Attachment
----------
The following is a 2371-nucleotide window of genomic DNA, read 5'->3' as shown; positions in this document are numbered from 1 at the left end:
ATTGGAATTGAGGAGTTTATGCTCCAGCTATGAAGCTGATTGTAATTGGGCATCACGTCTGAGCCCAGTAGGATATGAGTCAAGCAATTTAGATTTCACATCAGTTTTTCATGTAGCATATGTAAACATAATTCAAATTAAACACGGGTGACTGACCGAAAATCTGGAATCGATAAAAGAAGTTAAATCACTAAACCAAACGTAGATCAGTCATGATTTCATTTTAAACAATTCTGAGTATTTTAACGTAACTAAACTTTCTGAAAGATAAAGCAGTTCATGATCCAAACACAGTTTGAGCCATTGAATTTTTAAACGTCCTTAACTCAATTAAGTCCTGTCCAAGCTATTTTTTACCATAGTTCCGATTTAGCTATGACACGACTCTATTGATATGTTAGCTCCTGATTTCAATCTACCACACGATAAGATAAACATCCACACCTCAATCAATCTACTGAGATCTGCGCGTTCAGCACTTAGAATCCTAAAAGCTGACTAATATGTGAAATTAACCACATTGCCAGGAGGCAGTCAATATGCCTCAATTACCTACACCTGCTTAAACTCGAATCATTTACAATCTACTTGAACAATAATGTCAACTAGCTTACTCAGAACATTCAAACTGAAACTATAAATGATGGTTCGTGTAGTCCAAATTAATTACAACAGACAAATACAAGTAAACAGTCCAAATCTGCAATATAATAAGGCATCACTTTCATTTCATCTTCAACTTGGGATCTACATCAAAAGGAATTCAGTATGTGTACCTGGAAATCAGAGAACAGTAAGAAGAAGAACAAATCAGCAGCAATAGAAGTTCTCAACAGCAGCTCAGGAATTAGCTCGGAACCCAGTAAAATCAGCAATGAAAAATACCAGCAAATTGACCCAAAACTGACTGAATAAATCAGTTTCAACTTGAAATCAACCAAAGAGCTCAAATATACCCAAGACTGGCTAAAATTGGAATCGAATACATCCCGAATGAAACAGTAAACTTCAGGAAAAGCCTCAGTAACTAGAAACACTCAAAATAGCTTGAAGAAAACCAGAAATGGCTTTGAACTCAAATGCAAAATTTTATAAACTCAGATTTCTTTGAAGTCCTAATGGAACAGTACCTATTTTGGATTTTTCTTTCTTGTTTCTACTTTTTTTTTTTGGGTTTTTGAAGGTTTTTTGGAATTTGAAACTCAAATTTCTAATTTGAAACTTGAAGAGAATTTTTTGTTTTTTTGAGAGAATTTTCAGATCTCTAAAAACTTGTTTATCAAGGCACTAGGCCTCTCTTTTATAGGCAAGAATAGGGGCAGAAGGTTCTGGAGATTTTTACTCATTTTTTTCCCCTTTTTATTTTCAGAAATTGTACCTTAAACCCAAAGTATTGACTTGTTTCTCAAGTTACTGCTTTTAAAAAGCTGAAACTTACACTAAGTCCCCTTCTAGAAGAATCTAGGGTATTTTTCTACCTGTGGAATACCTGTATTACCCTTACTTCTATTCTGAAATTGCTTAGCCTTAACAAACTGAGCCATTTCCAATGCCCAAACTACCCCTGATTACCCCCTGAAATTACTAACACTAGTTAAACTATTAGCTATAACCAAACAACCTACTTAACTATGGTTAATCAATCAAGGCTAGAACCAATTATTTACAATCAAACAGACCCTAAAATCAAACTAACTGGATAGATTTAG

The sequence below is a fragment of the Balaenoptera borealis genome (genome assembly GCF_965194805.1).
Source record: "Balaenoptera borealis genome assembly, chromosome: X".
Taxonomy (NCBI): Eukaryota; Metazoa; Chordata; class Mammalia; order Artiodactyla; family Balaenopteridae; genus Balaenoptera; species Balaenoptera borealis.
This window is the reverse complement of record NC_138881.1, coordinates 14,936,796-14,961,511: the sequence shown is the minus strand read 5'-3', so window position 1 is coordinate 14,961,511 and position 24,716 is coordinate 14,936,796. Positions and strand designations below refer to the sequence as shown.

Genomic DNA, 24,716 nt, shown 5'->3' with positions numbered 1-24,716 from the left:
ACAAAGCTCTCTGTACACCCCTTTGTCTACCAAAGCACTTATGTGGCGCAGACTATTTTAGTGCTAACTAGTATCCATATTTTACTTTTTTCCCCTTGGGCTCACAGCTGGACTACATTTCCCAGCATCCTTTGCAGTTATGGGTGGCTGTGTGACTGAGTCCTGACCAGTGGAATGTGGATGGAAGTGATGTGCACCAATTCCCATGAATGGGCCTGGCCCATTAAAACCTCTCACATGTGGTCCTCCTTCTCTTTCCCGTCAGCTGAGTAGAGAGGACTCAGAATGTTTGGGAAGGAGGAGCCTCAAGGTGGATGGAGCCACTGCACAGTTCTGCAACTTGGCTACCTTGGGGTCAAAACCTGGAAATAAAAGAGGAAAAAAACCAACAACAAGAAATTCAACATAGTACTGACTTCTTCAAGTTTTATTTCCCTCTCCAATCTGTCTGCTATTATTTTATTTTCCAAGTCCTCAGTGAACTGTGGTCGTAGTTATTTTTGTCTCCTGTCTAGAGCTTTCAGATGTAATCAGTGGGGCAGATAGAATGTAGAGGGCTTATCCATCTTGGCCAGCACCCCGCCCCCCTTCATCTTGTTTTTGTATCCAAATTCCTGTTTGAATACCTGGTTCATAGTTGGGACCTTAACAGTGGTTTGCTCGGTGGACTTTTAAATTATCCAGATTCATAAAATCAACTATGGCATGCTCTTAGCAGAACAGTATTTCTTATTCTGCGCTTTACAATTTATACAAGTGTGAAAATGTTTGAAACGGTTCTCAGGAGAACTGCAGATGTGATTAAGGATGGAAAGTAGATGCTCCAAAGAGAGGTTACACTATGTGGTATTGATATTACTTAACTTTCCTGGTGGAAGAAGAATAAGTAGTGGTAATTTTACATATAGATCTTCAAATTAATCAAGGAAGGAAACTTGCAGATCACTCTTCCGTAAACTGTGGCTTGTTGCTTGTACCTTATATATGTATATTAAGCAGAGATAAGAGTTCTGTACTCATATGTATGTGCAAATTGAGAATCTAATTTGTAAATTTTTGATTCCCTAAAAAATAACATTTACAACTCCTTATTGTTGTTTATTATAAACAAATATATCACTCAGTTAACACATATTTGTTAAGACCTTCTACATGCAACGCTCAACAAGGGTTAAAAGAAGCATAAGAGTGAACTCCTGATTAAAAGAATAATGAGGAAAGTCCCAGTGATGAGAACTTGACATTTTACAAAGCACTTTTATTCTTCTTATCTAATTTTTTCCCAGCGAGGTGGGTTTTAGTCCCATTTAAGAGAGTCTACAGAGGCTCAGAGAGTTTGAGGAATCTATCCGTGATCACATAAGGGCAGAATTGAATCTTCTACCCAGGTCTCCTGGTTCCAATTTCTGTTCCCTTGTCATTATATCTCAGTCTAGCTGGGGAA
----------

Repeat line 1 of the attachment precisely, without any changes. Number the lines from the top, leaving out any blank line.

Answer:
The following is a 2371-nucleotide window of genomic DNA, read 5'->3' as shown; positions in this document are numbered from 1 at the left end: